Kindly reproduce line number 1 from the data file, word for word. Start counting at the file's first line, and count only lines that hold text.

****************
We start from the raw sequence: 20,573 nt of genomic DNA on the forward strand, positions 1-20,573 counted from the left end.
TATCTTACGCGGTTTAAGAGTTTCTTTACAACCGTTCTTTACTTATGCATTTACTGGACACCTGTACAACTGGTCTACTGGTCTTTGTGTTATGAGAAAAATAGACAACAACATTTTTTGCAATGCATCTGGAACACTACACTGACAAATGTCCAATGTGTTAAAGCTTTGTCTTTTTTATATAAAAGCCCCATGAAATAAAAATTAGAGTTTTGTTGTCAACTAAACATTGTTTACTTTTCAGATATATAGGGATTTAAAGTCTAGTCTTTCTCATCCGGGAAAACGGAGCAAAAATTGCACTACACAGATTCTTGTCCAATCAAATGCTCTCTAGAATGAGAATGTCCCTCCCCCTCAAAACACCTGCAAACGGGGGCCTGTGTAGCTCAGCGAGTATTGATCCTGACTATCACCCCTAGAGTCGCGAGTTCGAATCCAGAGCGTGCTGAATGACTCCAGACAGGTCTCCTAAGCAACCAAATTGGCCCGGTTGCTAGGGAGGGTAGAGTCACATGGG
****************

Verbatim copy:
We start from the raw sequence: 20,573 nt of genomic DNA on the forward strand, positions 1-20,573 counted from the left end.